While the Sega Master System’s library was rife with worthwhile titles, it was also plagued by a whole bunch of stinkers! Sega developed and published a series of sports titles for the Master System, all with the prefix Great boldly starting off the titles, followed by the actual sport that was supposedly so, well.. great! I happen to own two of these games and I can say without a doubt I enjoy Great Baseball quite a bit, dare I even say more so than any of my NES baseball titles.
But Such is the story of Great Basketball, perhaps more of a wishful title than a literal one. As you can tell by the title this is a basketball game, naturally. But sadly the only thing great about this game seems to be it’s atrocious, and often times mind-numbing flaws!
From the title screen you’re greeted with a pretty standard screen which allows you to choose one or two players. This screen is pretty opaque and doesn’t show the horrors that await you next, which is the team select screen. You are then presented with 8 choices of countries, rather than actual teams.
The game can’t even get choosing a team done right as the controls are sluggish. Even once you’ve made your choice, you’re forced to sit through a short rendition of that country’s national anthem, which I’ve only managed to skip, on accident, once! Then you have to finish up by picking the CPU’s team, or allowing player 2 to choose their team.
Now the action starts and the graphics look pretty good for an 8-bit basketball game; the court looks nicely decorated, the cheerleaders are standard yet interesting sprites, the referee is the tallest sprite on the screen and perhaps should be the one playing basketball, and the teams are comprised of Amish style, faceless sprites. The goals look like goals and the basketball looks like a basketball. Graphically this game could have delivered a little more in some areas, but truthfully not by much!
So here is where the true horror begins, by now you’ve forgiven the sluggish selection screen and being forced to learn a new national anthem and you’re ready to play ball, but again the game can’t even get that done right! You can pass the ball around quite swiftly but to shoot a basket you must first jump, wait for the peak of the jump, then hit the jump button yet again to throw the ball. From there fate and chance take over as to whether or not you’ll drain that bank shot, more often than not you’ll end up missing.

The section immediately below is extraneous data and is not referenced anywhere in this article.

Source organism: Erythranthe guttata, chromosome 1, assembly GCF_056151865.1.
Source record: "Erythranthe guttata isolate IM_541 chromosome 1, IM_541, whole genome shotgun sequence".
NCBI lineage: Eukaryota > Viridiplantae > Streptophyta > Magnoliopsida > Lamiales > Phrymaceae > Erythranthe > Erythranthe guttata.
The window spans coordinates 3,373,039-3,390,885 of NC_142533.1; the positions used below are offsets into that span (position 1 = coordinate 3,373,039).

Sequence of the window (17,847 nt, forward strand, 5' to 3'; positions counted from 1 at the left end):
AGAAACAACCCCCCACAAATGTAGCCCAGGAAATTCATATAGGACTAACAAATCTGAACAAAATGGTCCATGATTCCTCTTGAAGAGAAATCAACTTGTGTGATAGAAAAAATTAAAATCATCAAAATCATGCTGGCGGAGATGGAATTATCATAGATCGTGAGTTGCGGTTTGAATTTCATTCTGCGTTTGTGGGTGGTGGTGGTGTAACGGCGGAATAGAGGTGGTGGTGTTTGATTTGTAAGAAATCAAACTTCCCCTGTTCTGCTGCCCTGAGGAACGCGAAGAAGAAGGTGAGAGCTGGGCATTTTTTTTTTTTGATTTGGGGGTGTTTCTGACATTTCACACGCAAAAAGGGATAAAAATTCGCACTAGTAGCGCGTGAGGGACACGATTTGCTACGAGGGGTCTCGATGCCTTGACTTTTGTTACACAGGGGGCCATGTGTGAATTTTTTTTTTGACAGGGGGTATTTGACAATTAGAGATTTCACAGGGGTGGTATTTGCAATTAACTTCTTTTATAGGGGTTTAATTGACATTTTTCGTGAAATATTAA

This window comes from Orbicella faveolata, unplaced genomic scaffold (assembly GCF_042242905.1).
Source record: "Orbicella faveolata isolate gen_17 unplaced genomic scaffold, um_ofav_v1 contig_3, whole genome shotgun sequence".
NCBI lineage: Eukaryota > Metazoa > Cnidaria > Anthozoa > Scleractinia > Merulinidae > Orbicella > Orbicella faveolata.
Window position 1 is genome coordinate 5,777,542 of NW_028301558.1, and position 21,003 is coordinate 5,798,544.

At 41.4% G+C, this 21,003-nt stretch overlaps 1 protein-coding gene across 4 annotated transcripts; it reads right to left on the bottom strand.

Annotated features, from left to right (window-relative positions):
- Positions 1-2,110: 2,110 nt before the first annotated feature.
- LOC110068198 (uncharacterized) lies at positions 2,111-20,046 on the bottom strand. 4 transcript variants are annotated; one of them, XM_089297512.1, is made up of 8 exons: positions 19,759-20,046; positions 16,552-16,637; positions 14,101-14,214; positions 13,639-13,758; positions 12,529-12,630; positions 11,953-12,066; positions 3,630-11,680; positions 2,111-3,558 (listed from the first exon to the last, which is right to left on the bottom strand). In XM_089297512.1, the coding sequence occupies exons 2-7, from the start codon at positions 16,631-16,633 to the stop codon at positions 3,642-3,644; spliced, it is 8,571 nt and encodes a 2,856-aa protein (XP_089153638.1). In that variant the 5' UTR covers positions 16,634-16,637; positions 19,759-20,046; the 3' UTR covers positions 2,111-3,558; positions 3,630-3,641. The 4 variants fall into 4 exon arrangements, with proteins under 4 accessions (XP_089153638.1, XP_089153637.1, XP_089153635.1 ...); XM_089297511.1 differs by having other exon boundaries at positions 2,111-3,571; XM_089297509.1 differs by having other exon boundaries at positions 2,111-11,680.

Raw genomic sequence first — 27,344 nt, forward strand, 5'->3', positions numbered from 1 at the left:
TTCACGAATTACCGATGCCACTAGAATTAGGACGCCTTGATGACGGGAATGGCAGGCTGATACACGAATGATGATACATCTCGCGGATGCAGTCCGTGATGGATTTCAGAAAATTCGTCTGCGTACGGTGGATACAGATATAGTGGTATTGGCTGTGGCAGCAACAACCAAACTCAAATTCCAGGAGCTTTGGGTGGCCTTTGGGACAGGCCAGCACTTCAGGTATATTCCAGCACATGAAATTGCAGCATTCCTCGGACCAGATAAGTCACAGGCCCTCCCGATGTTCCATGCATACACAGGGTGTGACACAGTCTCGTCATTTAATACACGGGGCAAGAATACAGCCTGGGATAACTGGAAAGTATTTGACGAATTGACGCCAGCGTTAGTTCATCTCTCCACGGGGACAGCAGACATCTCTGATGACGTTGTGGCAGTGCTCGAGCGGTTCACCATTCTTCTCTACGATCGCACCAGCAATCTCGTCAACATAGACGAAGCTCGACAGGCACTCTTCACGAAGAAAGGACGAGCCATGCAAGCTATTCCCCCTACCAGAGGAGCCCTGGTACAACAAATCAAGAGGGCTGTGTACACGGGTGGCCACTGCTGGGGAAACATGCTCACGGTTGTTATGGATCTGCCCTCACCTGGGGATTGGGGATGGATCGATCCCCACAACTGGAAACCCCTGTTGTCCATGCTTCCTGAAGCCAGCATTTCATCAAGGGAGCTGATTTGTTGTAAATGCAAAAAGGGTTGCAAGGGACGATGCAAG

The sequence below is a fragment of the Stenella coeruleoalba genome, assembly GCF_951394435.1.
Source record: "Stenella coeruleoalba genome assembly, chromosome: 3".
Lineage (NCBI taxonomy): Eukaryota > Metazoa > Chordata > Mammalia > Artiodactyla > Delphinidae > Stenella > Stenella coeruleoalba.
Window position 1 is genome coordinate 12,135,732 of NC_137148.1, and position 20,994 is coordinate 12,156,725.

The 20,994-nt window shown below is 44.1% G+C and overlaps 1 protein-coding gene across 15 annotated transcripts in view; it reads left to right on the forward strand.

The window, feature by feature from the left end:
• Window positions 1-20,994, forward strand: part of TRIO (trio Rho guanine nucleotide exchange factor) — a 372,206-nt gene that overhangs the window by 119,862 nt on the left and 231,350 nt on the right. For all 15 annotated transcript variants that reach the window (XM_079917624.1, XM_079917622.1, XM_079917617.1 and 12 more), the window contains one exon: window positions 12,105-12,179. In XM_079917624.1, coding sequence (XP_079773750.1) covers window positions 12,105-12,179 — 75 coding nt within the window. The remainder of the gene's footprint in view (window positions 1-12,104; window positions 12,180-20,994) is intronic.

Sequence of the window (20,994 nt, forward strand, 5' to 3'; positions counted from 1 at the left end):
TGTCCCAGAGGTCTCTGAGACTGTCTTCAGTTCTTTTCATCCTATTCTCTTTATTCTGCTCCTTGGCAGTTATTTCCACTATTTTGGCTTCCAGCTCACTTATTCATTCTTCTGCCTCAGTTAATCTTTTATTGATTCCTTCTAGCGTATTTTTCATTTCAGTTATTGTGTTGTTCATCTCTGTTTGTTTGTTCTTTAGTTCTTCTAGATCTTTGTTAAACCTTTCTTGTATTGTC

So lets say you, or the other team most likely, were fortunate enough to sink that basket, now you have to wait as the game makes a sound to let you know that someone scored, the ball drops to the floor and the crowd starts to cheer. This event will burn up an additional couple of seconds off your playing enjoyment. Why can’t I just pick up the ball and inbound it right away, instead of waiting for it to tell me someone scored and hearing the crowd cheer!?
So the ball is now inbounded to a teammate, or perhaps you chose to become a ball hog and rush over to the shadow and inbound to yourself, now you have to go by what I call the “2 pixel foul rule”. The 2 pixel foul rule is just that, if you or the other team possess the ball and YOU walk within 2 pixels of the other team, you foul them by default. This merely changes possession as I’ve never seen any free throws being offered, and although it is harder to do, you can get them to foul you as well.
I will give the game credit for having fairly clear voice samples, the referee will call “Jump Ball”, “Jump Shot” and “Three point shot”, regardless if it were you or the CPU who made the shot. Again the graphics are pretty good, although the crowd looks like Bob Ross’s palette after a long day of painting happy trees. Perhaps there is too much orange off the court and anywhere else there isn’t substance, but that is my favorite color so I may be bias there.
Countless times I’ve tried to give this game a shot, but game up short. Great Basketball never made it to the draft, and there are quite a few reasons why. Had Sega given this game a little more time, and just a few tweaks here and there, this game could have been good, but even so this game simply couldn’t live up to it’s prefix of great.
About the author
Samuel Floyd first fell into video gaming with the Atari 2600...in the mid-90s! Always late into the system wars, Samuel enjoys that as he acquires them when they're cheap and the hot titles of yesteryear are bountiful. Samuel loves RPGs, his favorite being Crystalis for the NES.